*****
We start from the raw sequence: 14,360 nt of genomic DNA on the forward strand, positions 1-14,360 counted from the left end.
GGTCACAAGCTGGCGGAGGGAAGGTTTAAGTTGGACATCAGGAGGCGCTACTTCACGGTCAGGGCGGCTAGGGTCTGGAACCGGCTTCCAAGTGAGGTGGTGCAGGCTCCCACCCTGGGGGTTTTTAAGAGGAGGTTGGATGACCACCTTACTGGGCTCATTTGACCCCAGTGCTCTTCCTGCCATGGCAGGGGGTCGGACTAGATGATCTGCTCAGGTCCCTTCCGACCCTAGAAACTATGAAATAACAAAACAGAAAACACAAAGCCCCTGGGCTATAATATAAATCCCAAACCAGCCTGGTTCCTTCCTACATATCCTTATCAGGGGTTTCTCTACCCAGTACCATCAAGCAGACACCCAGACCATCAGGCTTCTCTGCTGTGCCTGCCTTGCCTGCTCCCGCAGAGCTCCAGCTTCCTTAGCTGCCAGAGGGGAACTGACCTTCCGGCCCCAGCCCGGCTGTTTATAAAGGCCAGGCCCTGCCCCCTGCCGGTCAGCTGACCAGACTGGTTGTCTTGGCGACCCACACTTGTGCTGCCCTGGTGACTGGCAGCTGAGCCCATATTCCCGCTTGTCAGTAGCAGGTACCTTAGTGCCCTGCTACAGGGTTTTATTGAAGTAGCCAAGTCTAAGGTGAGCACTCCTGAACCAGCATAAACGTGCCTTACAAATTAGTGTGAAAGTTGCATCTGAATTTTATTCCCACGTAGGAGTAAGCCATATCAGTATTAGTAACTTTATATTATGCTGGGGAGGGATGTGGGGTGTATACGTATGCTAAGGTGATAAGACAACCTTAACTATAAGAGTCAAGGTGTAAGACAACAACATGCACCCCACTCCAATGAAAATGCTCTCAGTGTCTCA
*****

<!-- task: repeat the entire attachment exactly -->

We start from the raw sequence: 14,360 nt of genomic DNA on the forward strand, positions 1-14,360 counted from the left end.
GGTCACAAGCTGGCGGAGGGAAGGTTTAAGTTGGACATCAGGAGGCGCTACTTCACGGTCAGGGCGGCTAGGGTCTGGAACCGGCTTCCAAGTGAGGTGGTGCAGGCTCCCACCCTGGGGGTTTTTAAGAGGAGGTTGGATGACCACCTTACTGGGCTCATTTGACCCCAGTGCTCTTCCTGCCATGGCAGGGGGTCGGACTAGATGATCTGCTCAGGTCCCTTCCGACCCTAGAAACTATGAAATAACAAAACAGAAAACACAAAGCCCCTGGGCTATAATATAAATCCCAAACCAGCCTGGTTCCTTCCTACATATCCTTATCAGGGGTTTCTCTACCCAGTACCATCAAGCAGACACCCAGACCATCAGGCTTCTCTGCTGTGCCTGCCTTGCCTGCTCCCGCAGAGCTCCAGCTTCCTTAGCTGCCAGAGGGGAACTGACCTTCCGGCCCCAGCCCGGCTGTTTATAAAGGCCAGGCCCTGCCCCCTGCCGGTCAGCTGACCAGACTGGTTGTCTTGGCGACCCACACTTGTGCTGCCCTGGTGACTGGCAGCTGAGCCCATATTCCCGCTTGTCAGTAGCAGGTACCTTAGTGCCCTGCTACAGGGTTTTATTGAAGTAGCCAAGTCTAAGGTGAGCACTCCTGAACCAGCATAAACGTGCCTTACAAATTAGTGTGAAAGTTGCATCTGAATTTTATTCCCACGTAGGAGTAAGCCATATCAGTATTAGTAACTTTATATTATGCTGGGGAGGGATGTGGGGTGTATACGTATGCTAAGGTGATAAGACAACCTTAACTATAAGAGTCAAGGTGTAAGACAACAACATGCACCCCACTCCAATGAAAATGCTCTCAGTGTCTCA